For me, this was a late-night record, in many cases my last tune of the night.  Not only is it the perfect track to bring the energy back down to earth, but time after time I’ve seen guys grab their significant other and pull them back on to the dancefloor for one last dance and spend the entire song looking into their partner’s eyes and mouthing the lyrics. The overall vibe of the track is just so pure and honest, but with a certain amount of sexiness to it as well.  It cools things off and heats things up all at once.

The production and the song work together so well here, that this can’t help but be considered both a great house and a great pop record at the same time.  Still one of my favourite tunes to play out to this day, it is truly amazing to think how well this one has aged over its 24 years.  Timeless.

Classic House Series, Episode #2: Superstylin’ – Groove Armada

For me the best part of this tune is like the best part of a good roller coaster:  THE DROP!!!

If you want to know what it sounds like to be hit by a sonic boom, stand very close to the speaker the next time you hear this one in a club (it’ll happen).  This sun-drenched piece of funk combines the huge basslines of the speed-garage movement that was very popular at the time, with live percussion and a ragga-laced vocal to create my favourite tune of 2001 and one that never leaves my crate.

You’ll recognize Groove Armada (Tom Findlay and Andy Cato) as the electronic wizards who gave us 1999’s big-beat classic “I See You Baby“(featured in NUMEROUS commercials and films thanks to a big, silly remix from a big, silly remixer, Fatboy Slim).  With their second album, the fantastic “Goodbye Country, Hello Nightclub“, the band sought to move away from the more chilled sounds of their debut LP “Vertigo” to deliver some pumping anthems aimed squarely at the dancefloor.  They succeeded brilliantly, with “Superstylin'” becoming one of the most played club anthems around the world and establishing the lads as a driving force in combining the hottest elements of club music with live musicians and pop sensibility.

This one was nominated, but sadly passed over, for the Grammy for Best Dance Recording in 2003(???), and IMHO definitely deserved to win.  Not only was the production top-notch (including the infamous DROP before the bassline kicks in) but it definitely had a good sing-along vibe thanks to the ragga-influenced vocals from M.C. M.A.D.  The arrangement alternates between some full-on stomp moments and a few breaks to “just recline….” and catch your breath before the drop comes in again.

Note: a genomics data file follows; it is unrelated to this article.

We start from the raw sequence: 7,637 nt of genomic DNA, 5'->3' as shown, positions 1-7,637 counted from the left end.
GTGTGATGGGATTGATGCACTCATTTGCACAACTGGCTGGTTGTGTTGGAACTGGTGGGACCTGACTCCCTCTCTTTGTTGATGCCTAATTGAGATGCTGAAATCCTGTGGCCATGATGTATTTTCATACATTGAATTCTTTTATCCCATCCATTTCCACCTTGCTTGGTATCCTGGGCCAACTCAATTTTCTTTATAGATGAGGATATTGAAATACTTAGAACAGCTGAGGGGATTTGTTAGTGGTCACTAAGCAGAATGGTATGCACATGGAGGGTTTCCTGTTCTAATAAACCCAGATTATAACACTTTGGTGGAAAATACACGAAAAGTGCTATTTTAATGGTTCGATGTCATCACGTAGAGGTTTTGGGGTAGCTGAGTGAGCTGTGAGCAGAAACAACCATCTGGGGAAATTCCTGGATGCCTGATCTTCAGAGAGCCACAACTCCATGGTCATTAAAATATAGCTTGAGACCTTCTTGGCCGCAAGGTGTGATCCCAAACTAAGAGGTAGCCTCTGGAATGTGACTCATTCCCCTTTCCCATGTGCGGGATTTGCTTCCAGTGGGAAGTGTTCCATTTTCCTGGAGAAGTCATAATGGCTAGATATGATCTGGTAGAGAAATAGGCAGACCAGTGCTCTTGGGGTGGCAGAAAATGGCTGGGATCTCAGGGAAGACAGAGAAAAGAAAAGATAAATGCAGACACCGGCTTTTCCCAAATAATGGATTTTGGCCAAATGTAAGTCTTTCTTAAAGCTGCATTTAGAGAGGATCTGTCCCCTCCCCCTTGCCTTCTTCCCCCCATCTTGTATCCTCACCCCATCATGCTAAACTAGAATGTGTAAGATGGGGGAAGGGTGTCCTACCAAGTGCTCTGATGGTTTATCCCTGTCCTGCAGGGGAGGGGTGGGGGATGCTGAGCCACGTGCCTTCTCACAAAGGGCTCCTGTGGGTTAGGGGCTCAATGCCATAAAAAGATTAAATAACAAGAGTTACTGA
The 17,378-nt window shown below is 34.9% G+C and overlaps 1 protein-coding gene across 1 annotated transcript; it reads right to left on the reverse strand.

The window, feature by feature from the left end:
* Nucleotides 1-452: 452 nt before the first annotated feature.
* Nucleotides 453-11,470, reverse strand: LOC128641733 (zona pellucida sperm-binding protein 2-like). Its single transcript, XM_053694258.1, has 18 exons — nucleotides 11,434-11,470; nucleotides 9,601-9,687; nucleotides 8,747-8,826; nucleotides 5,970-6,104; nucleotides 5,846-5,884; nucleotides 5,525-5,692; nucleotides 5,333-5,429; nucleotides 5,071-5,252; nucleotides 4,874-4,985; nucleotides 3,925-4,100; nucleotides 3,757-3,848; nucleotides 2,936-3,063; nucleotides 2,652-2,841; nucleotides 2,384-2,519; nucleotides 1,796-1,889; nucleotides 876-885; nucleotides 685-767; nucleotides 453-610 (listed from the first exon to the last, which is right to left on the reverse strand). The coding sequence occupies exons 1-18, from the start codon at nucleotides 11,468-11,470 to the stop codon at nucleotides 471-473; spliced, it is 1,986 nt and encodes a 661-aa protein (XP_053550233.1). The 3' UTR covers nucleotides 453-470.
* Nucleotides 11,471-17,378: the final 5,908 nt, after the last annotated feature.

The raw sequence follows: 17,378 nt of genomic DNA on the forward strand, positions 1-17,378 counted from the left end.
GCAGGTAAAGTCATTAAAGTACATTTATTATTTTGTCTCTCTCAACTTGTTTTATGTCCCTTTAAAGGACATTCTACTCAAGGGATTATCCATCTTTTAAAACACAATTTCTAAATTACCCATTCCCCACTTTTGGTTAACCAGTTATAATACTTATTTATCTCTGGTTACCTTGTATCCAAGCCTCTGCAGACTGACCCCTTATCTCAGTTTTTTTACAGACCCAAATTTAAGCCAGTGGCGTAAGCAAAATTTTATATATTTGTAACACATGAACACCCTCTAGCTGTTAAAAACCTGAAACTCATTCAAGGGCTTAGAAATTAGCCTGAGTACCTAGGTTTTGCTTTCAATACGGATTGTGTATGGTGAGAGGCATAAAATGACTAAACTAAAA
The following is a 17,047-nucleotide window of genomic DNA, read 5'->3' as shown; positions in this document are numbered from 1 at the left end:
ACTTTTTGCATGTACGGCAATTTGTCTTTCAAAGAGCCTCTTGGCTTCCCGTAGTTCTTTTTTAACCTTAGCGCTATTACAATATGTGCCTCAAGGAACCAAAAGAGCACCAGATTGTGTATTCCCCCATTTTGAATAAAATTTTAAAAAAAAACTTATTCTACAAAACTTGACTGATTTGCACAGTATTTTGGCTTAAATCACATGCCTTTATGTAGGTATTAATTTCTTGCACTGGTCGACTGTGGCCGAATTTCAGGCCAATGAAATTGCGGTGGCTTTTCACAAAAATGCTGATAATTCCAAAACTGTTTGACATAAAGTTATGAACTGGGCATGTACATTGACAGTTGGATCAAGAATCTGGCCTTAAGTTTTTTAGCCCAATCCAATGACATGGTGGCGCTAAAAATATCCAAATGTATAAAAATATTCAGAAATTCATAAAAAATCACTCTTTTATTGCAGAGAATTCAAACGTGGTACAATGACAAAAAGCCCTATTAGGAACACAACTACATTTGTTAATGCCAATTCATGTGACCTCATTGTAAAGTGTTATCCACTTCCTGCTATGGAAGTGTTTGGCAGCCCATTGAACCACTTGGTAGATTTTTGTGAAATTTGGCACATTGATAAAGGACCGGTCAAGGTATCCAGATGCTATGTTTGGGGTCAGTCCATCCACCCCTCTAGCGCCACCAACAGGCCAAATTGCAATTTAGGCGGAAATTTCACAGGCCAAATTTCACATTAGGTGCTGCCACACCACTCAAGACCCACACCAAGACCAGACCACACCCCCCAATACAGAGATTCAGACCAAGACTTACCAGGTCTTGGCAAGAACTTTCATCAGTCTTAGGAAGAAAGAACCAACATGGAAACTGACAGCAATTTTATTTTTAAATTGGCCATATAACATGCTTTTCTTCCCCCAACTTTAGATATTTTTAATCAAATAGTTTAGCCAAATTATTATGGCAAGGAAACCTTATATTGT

Like many acts who released tunes during this time period, this track was way ahead of its time and still sounds amazing on a soundsystem today.  I’ve worked it in everywhere from clubs to weddings to private parties and it always goes down in a storm.  I dare anyone to try to NOT shake their booty when the percussion lines come in, it simply ain’t happening.  Always a welcome favourite in my sets, this is definitely one to pull out and play out again, the smile on your crowd’s face will say it all.  Pure class.

The Evolution of Paul van Dyk – Album review and interview

Like a breath of fresh air, epic electronic dance music pioneer Paul van Dyk has released his sixth studio album “Evolution” and once again we have a great disc here with a very fitting title.

Evolution” is very much a collaboration-heavy album, but not in the sense of having a crossover R&B star featured on every track.  The collaborators van Dyk has chosen do include vocalists like Sarah Howells and Michelle Leonard, but it is his work with his peers by way of co-production that really stands out here.  Two collaborations with trance superstar Arty are featured here, including a very cool drum ‘n’ bass vibe on “The Sun After The Heartbreak”.  Ummet Ozcan brings his signature sound to “Dae Yor”, providing one of the record’s best highlights.  (If you haven’t yet heard Ozcan’s brilliant “Miami Sundown” yet, I suggest you track it down immediately.)  Most of the vocal tracks work well, including “Eternity” which features the vocals of the man behind Owl City, Adam Young.

Austin Leeds guests on the album’s fantastic opener “Symmetries” and returns a few tracks later on the lead single,  “Verano” ,which has been getting pounded in clubs throughout the world.  Fans will definitely want to check out PVD’s own Full Fire Remix of this one for a more big-room take on this anthem.  Perhaps the true gem of this disc is “Lost In Berlin” with Michelle Leonard which “evolves” from a techy, electro sound to a pure hands-in-the-air anthem over the course of its six minutes.  Album closer “Heart Stops Beating” doesn’t seem quite a strong a tune as some of the other selections here, but is preceded nicely by a fantastic collaboration with Giuseppe Ottaviani in “A Wonderful Day”.

Paul van Dyk’s sound continues to evolve with each album he releases and while he retains the familiarity of his classic sound and style throughout, he isn’t afraid to explore some more tech-heavy arrangements giving the disc an extremely well-rounded feel.  This is definitely one you’ll want to listen to from start to finish and you shouldn’t find yourself reaching for the skip button anywhere here.  With 15 cuts and bonus tracks available on the iTunes release, this one has something for fans of PVD new and old and feels like a true return to form for the acclaimed German superstar.


Check out this fantastic interview with Paul van Dyk below as he talks about the album, his Evolution World Tour and what he thinks about the state of electronic music today.